SAN ANTONIO — The Esperanza Center has always worked to spread their mission of equality for all by way of the arts.
One of their programs, Mujer Artes, which has been operating for more than 25 years does just that by taking low income women and allowing them to express themselves through clay art.
"The project started out as a project for low income women of the westside to express themselves, because we know that our mujeres are very creative. But many times, we are left to jobs like cleaning houses or working as custodial staff for hotels or SeaWorld of Texas," Esperanza Peace & Justice center, Director, Graciela Sanchez said.
Teri Borrego was always into clay art as a child, but as a working mom with four kids, it wasn't until retirement that she could dedicate time to her passion.
"Very special because the way the studio works is that they don't limit us," artist Teri Borrego said. "It's my story and that's what I'm here for to tell art pieces for my story."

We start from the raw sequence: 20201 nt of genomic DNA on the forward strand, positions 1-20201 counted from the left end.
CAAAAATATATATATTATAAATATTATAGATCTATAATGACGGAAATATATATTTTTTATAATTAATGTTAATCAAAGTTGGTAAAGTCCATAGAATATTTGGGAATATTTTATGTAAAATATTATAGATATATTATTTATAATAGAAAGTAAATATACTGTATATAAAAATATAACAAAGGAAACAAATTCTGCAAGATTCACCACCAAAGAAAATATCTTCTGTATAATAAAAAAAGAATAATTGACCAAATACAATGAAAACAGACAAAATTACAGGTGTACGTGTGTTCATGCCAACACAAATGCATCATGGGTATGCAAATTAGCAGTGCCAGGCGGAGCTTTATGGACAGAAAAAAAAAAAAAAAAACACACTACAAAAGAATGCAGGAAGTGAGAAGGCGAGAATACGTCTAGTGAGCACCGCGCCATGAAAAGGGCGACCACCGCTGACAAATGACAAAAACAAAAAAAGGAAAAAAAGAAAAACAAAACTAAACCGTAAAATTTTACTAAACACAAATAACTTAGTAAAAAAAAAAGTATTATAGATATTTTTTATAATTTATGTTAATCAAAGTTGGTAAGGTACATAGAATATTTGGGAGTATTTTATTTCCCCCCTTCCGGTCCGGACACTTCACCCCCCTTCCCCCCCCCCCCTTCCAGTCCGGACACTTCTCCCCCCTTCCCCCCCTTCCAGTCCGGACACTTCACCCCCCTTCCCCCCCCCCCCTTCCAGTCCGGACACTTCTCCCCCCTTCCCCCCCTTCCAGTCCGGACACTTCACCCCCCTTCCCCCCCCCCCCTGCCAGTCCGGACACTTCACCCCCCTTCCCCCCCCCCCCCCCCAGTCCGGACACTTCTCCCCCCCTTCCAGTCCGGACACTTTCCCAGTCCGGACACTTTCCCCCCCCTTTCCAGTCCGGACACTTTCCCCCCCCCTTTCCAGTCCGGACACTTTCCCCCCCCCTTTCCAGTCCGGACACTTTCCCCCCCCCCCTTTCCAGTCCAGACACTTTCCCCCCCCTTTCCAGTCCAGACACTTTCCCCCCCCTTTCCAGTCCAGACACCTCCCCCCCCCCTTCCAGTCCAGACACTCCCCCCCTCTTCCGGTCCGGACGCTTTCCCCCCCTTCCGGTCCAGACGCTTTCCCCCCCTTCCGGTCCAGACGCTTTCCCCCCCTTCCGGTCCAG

Each woman is able to express her creativity with the clay.
"I enjoy working with my hands and creating something that I don't know how it is going to turn out," artist Mary Agnes Rodriguez said. "It's like a surprise all the time."
Working women and moms, they're able to free their passions and speak their truths with each piece created.
“They say to remember is to live. It is nice not only to remember the good stories but also the tragic ones," artist Elizabeth Geronimo Uresti said. "We need to talk about them so that people learn and see what we’ve been through. It is a story through expression."
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